Editorial :Our guests’ hands are stained with the blood of massacres

October 4, 2017, 12:04 am

A profuse amount of tears that certain people shed for only a certain community makes us more apprehensive than appreciative. Yes, this group of people just remains silent at the suffering of certain others – even though it is against the call of humanity. And, some others just pretentiously show a token of concern just to hide from the public what they truly are. 

 

Many intellectuals almost lost their sanity and began to beat their breasts when the BJP, only to make good their election manifesto, proposed to give shelters to the “aggrieved Hindus” of Bangladesh. It was a humane act keeping in view the fact that Hindus have for ages been inhumanely tortured and murdered by the majority in Bangladesh.

 

The sharp decline in the population in the past few decades reveals that there must have been hard religious persecution against the Hindu in Bangladesh. But very sadly, the cruelties faced by the Hindus in our immediate neighbouring state usually never evoke a bit of sympathy of our leaders, nor of so-called elites, and the media. Many such instances of the persecution not even get mentioned in the Indian news media. We only get to hear that sad news from the far-off BBC, ‘The Guardian’ or‘Huffington Post’, or from our FB friends abroad. Tulsi Gibbered, the US member of the Democratic Party, raised this issue of religious prosecution in Bangladesh too many times but it was not considered newsworthy or discussed at all by the mainstream media of India.  

Behold, this very group with devious agenda now rather want to welcome Rohingyas of Myanmar to India. Some are even pretentiously digging into the magnanimity of Hindu ethos and proudly quote Swami Vivekananda, “The Rohingyas conundrum” (ST, 28th Sept). Some others insidiously play the part of propagandists through their regular letters and articles to drive home the point.

 

No wonder, for some political leaders the mass exodus of Rohingyas from the Rakhine province of Myanmar has come as a windfall.   So, they are rolling out the red-carpet and providing the citizenship underhand. Indeed, it’s always one’s greatness to soothe one’s painful sore. India has poured out its kindness on our Tibetan refugees for which they always express their heartfelt gratitude in return. But this time with Rohingyas I am quite sceptical. Instead of gratitude, we might receive a barrage of bullets in due course of time. Many pockets of West Bengal have already witnessed such instances of ingratitude. But our fellow friend from Kolkata never discusses that. Can one guarantees that those Rohingyas, who are responsible for mass killing, abduction, and also  conversion at a gunpoint, of Hindus in Rakhine, will not be the cause of  nightmares for Indians in future? Three mass graves of Hindus in Rakhine gave a new turn to the sorrowful saga of deported refugees from Myanmar? This sacred land of India has long been battered by many subversive forces, from outside and within.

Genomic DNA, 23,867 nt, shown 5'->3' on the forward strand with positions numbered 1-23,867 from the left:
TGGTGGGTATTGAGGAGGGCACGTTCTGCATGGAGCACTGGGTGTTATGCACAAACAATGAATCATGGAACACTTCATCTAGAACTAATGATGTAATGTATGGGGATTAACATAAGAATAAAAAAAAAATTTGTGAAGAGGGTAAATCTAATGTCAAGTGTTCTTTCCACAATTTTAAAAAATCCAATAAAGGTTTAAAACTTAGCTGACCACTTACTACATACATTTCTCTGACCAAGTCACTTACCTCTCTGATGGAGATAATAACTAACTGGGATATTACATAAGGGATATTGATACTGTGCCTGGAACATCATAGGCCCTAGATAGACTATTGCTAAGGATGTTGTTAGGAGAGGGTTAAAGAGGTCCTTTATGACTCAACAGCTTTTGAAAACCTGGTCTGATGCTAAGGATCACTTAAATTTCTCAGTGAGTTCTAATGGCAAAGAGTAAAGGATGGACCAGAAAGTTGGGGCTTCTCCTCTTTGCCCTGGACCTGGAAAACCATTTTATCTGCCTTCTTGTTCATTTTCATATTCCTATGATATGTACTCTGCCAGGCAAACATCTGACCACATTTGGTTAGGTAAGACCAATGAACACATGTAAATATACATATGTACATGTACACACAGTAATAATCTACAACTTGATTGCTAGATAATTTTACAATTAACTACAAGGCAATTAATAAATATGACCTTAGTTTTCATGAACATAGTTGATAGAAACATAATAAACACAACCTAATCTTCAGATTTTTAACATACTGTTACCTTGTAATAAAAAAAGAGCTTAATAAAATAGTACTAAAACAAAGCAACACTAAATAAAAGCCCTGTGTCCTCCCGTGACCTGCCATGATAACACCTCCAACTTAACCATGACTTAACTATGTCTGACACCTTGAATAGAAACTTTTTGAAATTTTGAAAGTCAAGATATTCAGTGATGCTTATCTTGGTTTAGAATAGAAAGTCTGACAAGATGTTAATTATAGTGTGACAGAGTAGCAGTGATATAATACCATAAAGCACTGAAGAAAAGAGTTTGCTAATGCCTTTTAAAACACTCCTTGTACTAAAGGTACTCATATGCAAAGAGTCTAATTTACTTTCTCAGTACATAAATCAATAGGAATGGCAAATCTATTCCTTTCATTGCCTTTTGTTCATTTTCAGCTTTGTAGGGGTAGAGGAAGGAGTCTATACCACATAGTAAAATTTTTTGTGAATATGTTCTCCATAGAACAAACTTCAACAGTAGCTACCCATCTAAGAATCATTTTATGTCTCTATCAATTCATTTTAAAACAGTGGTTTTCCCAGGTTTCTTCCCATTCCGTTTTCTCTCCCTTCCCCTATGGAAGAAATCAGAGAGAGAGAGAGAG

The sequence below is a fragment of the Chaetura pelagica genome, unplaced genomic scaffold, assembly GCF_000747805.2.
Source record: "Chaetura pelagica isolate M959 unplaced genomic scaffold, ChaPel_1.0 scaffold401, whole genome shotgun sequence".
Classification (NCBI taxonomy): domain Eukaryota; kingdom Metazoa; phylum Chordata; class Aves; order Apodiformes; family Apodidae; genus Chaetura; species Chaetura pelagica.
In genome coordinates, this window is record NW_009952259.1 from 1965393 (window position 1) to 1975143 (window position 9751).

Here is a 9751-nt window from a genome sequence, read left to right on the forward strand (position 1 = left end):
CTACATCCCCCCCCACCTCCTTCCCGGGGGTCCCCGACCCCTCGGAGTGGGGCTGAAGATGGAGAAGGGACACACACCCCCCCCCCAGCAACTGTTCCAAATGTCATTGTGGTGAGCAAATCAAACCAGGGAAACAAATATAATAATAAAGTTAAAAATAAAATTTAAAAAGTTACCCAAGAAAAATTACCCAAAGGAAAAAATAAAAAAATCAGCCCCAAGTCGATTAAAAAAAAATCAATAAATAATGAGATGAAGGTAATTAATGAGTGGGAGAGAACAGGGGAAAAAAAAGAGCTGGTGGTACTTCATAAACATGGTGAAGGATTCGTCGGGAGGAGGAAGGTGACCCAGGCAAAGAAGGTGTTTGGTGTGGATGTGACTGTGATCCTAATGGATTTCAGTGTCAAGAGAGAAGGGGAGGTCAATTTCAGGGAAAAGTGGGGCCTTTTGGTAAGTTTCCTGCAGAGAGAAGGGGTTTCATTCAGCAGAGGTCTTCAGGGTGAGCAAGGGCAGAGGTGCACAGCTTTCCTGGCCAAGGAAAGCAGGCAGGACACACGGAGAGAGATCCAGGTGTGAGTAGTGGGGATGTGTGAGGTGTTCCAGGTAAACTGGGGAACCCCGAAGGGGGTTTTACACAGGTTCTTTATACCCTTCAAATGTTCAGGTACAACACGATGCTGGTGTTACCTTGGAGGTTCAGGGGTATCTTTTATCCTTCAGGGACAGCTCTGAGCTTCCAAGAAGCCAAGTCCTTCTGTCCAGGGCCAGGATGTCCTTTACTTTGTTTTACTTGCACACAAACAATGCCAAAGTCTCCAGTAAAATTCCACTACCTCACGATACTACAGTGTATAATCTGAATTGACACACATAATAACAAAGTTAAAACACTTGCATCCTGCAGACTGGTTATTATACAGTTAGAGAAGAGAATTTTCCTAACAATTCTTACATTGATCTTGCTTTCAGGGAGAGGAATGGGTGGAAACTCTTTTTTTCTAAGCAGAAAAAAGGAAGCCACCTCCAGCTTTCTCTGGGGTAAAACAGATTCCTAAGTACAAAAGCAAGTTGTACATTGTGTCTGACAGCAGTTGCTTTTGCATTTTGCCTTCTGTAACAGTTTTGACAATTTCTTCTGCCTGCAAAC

I am afraid, these large cohorts of writers or propagandists are now finding reasons and means under the sky to gloss over the criminalities of radicalized Rohingyas. I further argue, how we could close the eyes of the sensibility that the people whose hands are stained with the blood of the massacre, and the psyche overwhelmed with the hatred for others will not pose a serious security threat to India? True, had it not been “indoctrination of hate” against others, as unearthed and noticed in several instances across the world already, the issue of refugees’ resettlement would have been pretty different, and charitably pleasant too, be it Rohingyan or Syrian... The naive and heartlessly deported population would have obeyed “their own instinct” and would have “loved their neighbors” in gratitude who offered them shelters – irrespective of faiths and nationalities of the benevolent!

 

 

One does not disagree that this world is “one home” in which we all should live together as the children of one Almighty. This is the very fundamental basis of India’s ethos and one of its principle spiritual teachings. So, in view of the distress of our fellow brothers, how badly one wishes that we citizens of this planet hummed in one rhyme that we have “several paths” to one Almighty. Then this Earth would have looked like a lush landscape with varied colors of peaceful peoples living in perfect harmony. But, this never has happened. What’s too lamentable is that in this age of advanced science each individual faith still claims its “exclusivity” to reach the doorway to heaven. The rational approaches to God are just pooh-poohed. Has this “exclusivity to meet God” through “ONLY ONE PATH” not taken the toll on the whole edifice of the humanity? Has it not literally demolished the possibility of the peaceful co-existence and mutual respect?

 

Thus, now one just becomes too apprehensive even if we want to exercise our magnanimity because the religions themselves are playing a foul game. Lastly, the history warns us that the genuine show of compassion and love has unmistakably met with enmity, intolerance, and bloodshed. Shall we still import trouble and bring misery to the people here?

 

About Author

A well know figure, Salil Gewali’s significantly philosophical write-ups command high admiration of the readers of the Northeastern India. Started as a freelancer in the late 1980’s, his articles and letters are read with much awe and appreciation. A post graduate in English Literature, Salil Gewali rose to fame for his excellent research-based book — entitled ‘Great minds on India’ which has already earned worldwide appreciation, and recently forwarded by a world-acclaimed NASA Chief Scientist – Dr. Kamlesh Lulla of Ohio. First published in Xerox-format in 1998 and finally brought out in the printed form in 2009, ‘Great minds on India’ has been translated into eleven languages.